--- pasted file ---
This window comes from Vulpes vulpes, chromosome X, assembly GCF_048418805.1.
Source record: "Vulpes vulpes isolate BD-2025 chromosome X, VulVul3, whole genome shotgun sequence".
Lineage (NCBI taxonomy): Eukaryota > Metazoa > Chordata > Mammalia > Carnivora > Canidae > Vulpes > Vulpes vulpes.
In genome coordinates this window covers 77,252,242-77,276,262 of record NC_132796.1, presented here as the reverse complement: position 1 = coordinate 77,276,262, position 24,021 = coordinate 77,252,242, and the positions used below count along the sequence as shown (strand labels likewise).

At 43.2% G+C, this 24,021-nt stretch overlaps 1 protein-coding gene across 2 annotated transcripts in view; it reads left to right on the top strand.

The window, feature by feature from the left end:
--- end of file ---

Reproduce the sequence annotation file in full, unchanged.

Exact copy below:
This window comes from Vulpes vulpes, chromosome X, assembly GCF_048418805.1.
Source record: "Vulpes vulpes isolate BD-2025 chromosome X, VulVul3, whole genome shotgun sequence".
Lineage (NCBI taxonomy): Eukaryota > Metazoa > Chordata > Mammalia > Carnivora > Canidae > Vulpes > Vulpes vulpes.
In genome coordinates this window covers 77,252,242-77,276,262 of record NC_132796.1, presented here as the reverse complement: position 1 = coordinate 77,276,262, position 24,021 = coordinate 77,252,242, and the positions used below count along the sequence as shown (strand labels likewise).

At 43.2% G+C, this 24,021-nt stretch overlaps 1 protein-coding gene across 2 annotated transcripts in view; it reads left to right on the top strand.

The window, feature by feature from the left end: